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What is your child looking at online?

what is your child looking at online
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What is your child looking at online? Are you aware what they’re up to while they’re glued to their laptop or smart phone?

After hearing horror stories of children being bullied online, forming eating disorders from pro-anorexia websites or being groomed by adults posing at children with the intention of meeting up for sex, most parents are aware that the internet can be a pretty dangerous place for kids to play. Although kids may be more aware of danger nowadays, as parents we should know what they are doing online and ensure they are safe at all times.

Social media

Social Media such as Facebook and Twitter are part of their lives accounting for 79.5% of teenage internet usage. It’s the main tool for keeping in touch with friends and arranging events and with most teens now owning smartphones with the internet at their fingertips its even more imperative they are aware of possible dangers. These sites can often createwhat is your child looking at online popularity contests seeing who can get the most ‘friends’ or ‘followers’ and this often leads to kids accepting invites from strangers, some of whom are adults posing as teenagers. While many will spot these ‘trolls’ and delete them, kids who may not form friendships easily or that are flattered by the attention, might respond to them. Starting off with a few innocent messages and in some cases leading up to arrangements being made to meet up!

Talk about the dangers

Talk to your teen about the dangers of accepting requests from anyone they don’t know, even if they look like another child. Make sure your teen has their public profiles as private so strangers can’t browse through pictures or look up personal details. Never allow them to give out any personal details such as phone numbers, address, say when they might be home alone or out and about and never let them share passwords, even with friends.

Some predators can be very convincing and make your teen feel like they know them so well they are safe, but in some cases, this has lead to fatal consequences. If they feel they have genuinely met a new friend through a social networking site and want to meet up, always arrange to meet in a public place and always go with them.

Get clued up

A great way of checking how internet savvy they are is by asking them to help you set up a Facebook or twitter account. Ask how to make pictures or posts private, how to block people, how to spot for fakers and use it as a springboard for what is your child looking at onlinechecking how they manage their profiles. Explain than about the consequences of posting things publicly, once it’s been typed there will always be some form of record of it and you can’t always judge tone; what might have been a joke may be seen as offensive and have serious consequences. Check what language they’re using and pictures they might be posting and that social networking sites are often used by employers to ‘research’ potential employees – it could have a damaging impact on their future.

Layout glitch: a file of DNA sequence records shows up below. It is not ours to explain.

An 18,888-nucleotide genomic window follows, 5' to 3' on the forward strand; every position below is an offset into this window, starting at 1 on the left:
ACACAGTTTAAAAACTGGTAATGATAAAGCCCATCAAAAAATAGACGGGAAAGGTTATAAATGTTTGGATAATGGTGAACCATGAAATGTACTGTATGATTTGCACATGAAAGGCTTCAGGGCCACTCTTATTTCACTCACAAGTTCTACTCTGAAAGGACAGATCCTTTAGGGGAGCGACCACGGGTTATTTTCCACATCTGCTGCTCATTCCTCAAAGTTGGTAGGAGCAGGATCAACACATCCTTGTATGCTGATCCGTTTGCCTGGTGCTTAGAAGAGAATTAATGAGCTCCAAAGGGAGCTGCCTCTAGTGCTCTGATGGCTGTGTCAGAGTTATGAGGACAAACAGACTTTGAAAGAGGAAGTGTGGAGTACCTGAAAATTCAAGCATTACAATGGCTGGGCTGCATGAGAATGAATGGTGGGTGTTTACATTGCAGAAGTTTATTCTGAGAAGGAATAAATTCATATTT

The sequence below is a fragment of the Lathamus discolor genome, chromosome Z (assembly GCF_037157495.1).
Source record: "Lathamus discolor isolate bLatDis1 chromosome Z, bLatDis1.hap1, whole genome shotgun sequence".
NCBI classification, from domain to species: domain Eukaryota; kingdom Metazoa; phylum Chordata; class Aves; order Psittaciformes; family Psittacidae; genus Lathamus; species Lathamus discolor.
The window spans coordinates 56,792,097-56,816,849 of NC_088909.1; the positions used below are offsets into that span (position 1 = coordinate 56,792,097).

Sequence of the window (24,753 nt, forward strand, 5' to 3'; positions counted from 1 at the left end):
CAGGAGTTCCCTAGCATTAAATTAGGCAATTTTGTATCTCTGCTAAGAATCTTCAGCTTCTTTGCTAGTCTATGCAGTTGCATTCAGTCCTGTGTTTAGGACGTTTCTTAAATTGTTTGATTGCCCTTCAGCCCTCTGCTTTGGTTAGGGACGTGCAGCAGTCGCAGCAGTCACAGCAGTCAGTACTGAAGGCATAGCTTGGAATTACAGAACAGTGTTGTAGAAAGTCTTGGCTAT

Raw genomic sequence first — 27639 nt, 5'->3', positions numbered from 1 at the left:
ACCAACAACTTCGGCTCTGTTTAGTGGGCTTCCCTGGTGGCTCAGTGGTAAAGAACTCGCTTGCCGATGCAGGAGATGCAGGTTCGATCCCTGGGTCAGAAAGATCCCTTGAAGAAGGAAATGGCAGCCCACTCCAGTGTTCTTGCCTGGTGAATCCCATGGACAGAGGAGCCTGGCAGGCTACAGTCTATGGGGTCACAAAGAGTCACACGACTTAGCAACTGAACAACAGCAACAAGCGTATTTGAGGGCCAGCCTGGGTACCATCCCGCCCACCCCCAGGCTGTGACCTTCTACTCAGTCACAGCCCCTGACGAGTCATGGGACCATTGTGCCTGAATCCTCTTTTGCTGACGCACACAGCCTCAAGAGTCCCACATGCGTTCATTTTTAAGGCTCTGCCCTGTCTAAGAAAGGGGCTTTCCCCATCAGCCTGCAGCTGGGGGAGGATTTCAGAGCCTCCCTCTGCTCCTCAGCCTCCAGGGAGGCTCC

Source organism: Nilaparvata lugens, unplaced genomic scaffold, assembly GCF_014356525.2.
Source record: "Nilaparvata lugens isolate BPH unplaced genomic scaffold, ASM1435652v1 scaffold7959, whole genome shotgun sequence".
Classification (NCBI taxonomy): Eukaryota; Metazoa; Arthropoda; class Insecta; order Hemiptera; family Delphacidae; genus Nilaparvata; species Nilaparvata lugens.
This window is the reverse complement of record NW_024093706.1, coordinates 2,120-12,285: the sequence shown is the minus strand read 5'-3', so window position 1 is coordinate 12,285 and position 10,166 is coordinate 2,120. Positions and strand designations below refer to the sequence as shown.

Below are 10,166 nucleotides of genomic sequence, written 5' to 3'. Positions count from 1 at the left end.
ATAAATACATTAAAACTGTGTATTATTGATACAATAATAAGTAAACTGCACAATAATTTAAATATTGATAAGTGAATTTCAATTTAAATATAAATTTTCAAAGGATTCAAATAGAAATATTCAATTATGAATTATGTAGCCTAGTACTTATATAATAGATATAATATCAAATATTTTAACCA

Censorship

The internet isn’t censored in any way so while your Sky Plus box might automatically request a pin number to view age certificate films, the internet doesn’t always. Make sure you use block filtering and monitoring at home to stop kids dropping onto inappropriate sites such as porn, whether accidently or not! 44.5% of kids access the internet via smartphone, so speak to the provider and tell them that the phone is for a child and to block out adult content sites.

The internet is a fantastic learning tool and will always be part of our lives; although there are obvious dangers we need to make our kids aware of, they are a probably more clued up than we think!

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About Rebecca Robinson

About Rebecca Robinson

After spending the last 8 years juggling life as a mum of two, wife and working full time as a Project Manager for a global telecommunications company, Rebecca Robinson made the decision to follow her love of writing and took the plunge; turning her passion into a full time career. Since becoming a full time writer, Rebecca has worked with various media and copy-writing companies and with the ability to make any topic relevant and interesting to the reader, now contributes to The Working Parent on articles ranging from credit cards to teenage relationships. Ever the optimist, Rebecca's dreams for the future include a house in the country filled with children, dogs and horses in the field!

Website: Rebecca Robinson

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